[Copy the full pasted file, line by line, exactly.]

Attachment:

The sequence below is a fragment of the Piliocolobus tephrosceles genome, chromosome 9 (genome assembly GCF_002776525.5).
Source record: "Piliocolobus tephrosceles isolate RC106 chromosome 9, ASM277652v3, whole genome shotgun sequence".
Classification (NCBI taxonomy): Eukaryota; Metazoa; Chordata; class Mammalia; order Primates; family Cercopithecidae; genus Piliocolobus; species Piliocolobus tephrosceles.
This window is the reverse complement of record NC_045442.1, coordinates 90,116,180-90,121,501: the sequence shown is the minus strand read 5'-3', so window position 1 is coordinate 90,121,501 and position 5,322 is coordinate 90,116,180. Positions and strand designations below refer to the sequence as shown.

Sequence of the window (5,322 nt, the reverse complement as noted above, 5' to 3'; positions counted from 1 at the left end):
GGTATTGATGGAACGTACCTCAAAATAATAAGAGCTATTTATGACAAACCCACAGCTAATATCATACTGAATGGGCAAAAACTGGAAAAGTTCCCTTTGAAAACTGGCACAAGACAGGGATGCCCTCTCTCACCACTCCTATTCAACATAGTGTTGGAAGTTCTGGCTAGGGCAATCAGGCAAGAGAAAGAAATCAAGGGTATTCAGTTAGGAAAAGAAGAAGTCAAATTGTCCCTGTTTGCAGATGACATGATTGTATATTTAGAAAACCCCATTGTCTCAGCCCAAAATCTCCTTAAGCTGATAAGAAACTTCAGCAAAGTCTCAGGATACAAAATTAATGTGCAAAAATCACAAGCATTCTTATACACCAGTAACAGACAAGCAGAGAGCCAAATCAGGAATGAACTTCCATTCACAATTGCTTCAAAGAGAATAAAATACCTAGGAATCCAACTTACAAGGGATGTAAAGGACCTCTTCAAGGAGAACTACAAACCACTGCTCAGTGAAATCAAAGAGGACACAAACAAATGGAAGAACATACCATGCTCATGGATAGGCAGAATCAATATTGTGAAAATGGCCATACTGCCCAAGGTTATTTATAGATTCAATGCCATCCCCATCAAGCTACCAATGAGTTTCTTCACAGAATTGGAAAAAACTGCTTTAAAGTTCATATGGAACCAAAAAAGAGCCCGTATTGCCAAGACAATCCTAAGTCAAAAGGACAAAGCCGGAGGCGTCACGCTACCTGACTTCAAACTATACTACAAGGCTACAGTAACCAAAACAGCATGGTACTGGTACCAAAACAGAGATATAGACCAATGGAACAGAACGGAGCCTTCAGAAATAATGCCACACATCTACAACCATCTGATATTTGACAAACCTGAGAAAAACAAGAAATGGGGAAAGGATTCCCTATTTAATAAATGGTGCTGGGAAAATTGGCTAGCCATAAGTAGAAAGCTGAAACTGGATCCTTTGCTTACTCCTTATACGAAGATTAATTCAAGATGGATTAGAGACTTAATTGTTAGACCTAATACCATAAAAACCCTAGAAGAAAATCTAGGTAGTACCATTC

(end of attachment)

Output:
The sequence below is a fragment of the Piliocolobus tephrosceles genome, chromosome 9 (genome assembly GCF_002776525.5).
Source record: "Piliocolobus tephrosceles isolate RC106 chromosome 9, ASM277652v3, whole genome shotgun sequence".
Classification (NCBI taxonomy): Eukaryota; Metazoa; Chordata; class Mammalia; order Primates; family Cercopithecidae; genus Piliocolobus; species Piliocolobus tephrosceles.
This window is the reverse complement of record NC_045442.1, coordinates 90,116,180-90,121,501: the sequence shown is the minus strand read 5'-3', so window position 1 is coordinate 90,121,501 and position 5,322 is coordinate 90,116,180. Positions and strand designations below refer to the sequence as shown.

Sequence of the window (5,322 nt, the reverse complement as noted above, 5' to 3'; positions counted from 1 at the left end):
GGTATTGATGGAACGTACCTCAAAATAATAAGAGCTATTTATGACAAACCCACAGCTAATATCATACTGAATGGGCAAAAACTGGAAAAGTTCCCTTTGAAAACTGGCACAAGACAGGGATGCCCTCTCTCACCACTCCTATTCAACATAGTGTTGGAAGTTCTGGCTAGGGCAATCAGGCAAGAGAAAGAAATCAAGGGTATTCAGTTAGGAAAAGAAGAAGTCAAATTGTCCCTGTTTGCAGATGACATGATTGTATATTTAGAAAACCCCATTGTCTCAGCCCAAAATCTCCTTAAGCTGATAAGAAACTTCAGCAAAGTCTCAGGATACAAAATTAATGTGCAAAAATCACAAGCATTCTTATACACCAGTAACAGACAAGCAGAGAGCCAAATCAGGAATGAACTTCCATTCACAATTGCTTCAAAGAGAATAAAATACCTAGGAATCCAACTTACAAGGGATGTAAAGGACCTCTTCAAGGAGAACTACAAACCACTGCTCAGTGAAATCAAAGAGGACACAAACAAATGGAAGAACATACCATGCTCATGGATAGGCAGAATCAATATTGTGAAAATGGCCATACTGCCCAAGGTTATTTATAGATTCAATGCCATCCCCATCAAGCTACCAATGAGTTTCTTCACAGAATTGGAAAAAACTGCTTTAAAGTTCATATGGAACCAAAAAAGAGCCCGTATTGCCAAGACAATCCTAAGTCAAAAGGACAAAGCCGGAGGCGTCACGCTACCTGACTTCAAACTATACTACAAGGCTACAGTAACCAAAACAGCATGGTACTGGTACCAAAACAGAGATATAGACCAATGGAACAGAACGGAGCCTTCAGAAATAATGCCACACATCTACAACCATCTGATATTTGACAAACCTGAGAAAAACAAGAAATGGGGAAAGGATTCCCTATTTAATAAATGGTGCTGGGAAAATTGGCTAGCCATAAGTAGAAAGCTGAAACTGGATCCTTTGCTTACTCCTTATACGAAGATTAATTCAAGATGGATTAGAGACTTAATTGTTAGACCTAATACCATAAAAACCCTAGAAGAAAATCTAGGTAGTACCATTC